With Australians travelling all over the globe, it should be no surprise that antiques from faraway places continue to find their way into our homes
With its crusty patina, embedded stories and time-worn materials and colours, nothing quite adds depth and originality to an interior like an old piece of furniture. A person can explore and express their unique style through their choice of individual soulful pieces.
Responding to changes in demand, the antiques marketplace has transformed radically during the last decade — from devoted aspirational shop fronts to online, warehouse and auction stockrooms. Used with restraint, antiques can be edgy in their appearance among less-formal Australian interiors.
Unusual stand-alone pieces from India and Africa as well as the more familiar France and Scandinavia are being integrated with great effect into contemporary homes. Even commercial spaces can be transformed when a design concept embraces items that speak of history and longevity ‑ an appealing value in any business.
And younger generations are particularly busy buying functional pieces made of good-quality materials — their value being placed over the mass-produced high street or poorly copied designs.
Made from antique printer’s block letters are these interesting and individual typographical artworks. quintessentialduckeggblue.com.au
Salvaged from India and lovingly restored by hand, this bench has intricate detailing and vintage ceramic tiles from Sage and Clare. sageandclare.com
Original Danish bread cutters from Raadvad in Denmark, c1900, would make a lovely rustic contribution to any kitchen or cafe. quintessentialduckeggblue.com.au
Decorative flags continue to be in demand and this Australian red ensign, used from 1901 onwards, would be perfect in a children’s bedroom or games room. tarloandgraham.com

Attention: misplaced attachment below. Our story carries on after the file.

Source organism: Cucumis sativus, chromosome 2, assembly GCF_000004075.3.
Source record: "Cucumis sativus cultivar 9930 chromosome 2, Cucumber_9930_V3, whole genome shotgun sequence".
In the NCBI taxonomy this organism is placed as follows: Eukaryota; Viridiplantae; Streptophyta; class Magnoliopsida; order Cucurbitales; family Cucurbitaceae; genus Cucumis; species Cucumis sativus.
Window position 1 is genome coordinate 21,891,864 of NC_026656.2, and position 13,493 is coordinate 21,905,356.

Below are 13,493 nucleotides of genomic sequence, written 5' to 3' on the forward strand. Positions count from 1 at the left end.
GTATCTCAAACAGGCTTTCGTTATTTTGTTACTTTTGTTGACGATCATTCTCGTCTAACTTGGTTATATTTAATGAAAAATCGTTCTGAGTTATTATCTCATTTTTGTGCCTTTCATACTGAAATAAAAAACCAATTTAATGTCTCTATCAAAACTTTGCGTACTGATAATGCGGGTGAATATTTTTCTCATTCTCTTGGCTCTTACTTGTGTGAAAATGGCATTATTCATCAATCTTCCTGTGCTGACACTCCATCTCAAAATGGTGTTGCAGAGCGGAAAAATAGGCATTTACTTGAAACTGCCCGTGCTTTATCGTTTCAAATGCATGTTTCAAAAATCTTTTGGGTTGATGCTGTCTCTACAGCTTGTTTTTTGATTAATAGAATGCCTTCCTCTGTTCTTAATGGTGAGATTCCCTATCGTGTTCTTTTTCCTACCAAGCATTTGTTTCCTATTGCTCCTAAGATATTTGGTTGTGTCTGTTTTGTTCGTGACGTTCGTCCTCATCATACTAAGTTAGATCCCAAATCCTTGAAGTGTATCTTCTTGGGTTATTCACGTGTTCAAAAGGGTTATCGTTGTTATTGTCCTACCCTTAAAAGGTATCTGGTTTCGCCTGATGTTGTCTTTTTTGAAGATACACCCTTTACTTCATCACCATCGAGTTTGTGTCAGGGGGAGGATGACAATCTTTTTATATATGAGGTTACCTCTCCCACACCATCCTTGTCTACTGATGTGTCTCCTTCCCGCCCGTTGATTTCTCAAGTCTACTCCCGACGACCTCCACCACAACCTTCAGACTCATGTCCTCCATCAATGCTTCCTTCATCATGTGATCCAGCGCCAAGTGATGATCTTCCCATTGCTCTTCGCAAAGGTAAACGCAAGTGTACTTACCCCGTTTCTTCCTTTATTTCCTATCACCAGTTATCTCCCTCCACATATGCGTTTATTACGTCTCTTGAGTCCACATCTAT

This wonderful decaying-oak armchair with brass studs and horsehair stuffing is a local piece from the early 1900s. A brass plaque states “the sisters of charity, Sydney, 1st Sept. 1929”. tarloandgraham.com
This gorgeous Indian vintage diamond-patterned armoire brings a pop of delicious green to any space. sageandclare.com
You can’t go wrong with a timeless antique French chair – this pair from the 19th century has its original horsehair padding. Recovered or left in its original state, it can happily sit under a contemporary dining table. lumuinteriors.com
A child’s dress mannequin with crinoline. The crinoline skirt is from the 1860s and the mannequin is from the early 20th century. Made in Melbourne from linen and timber. tarloandgraham.com
Used to sit on as a communal meeting place, this Rajasthan table is from Orient House. orienthouse.com.au
A Rajasthan cupboard from Orient House. orienthouse.com.au
The classic Windsor chair has been around for centuries — this English armchair from The Drill Hall Emporium is crafted from elm and ash. thedrillhall.com.au
Enormously popular, copper items are available at The Drill Hall Emporium — they look gorgeous in any style kitchen. thedrillhall.com.au
The English wing-back chair is a very old, much-loved and copied design. This 18th-century piece with gorgeous original hand-woven tapestry is from Martyn Cook Antiques. martyncook.com
A large gilt mirror is a well-established statement piece — this English example has a starburst convex mirror in the centre as well as lion motifs, from Martyn Cook Antiques. martyncook.com
French louvred shutters with a lovely soft-grey patina of aged paint — can be used as is or as a bedhead or screen. tarloandgraham.com
Edited by Kate Hardy from Bluebird Interiors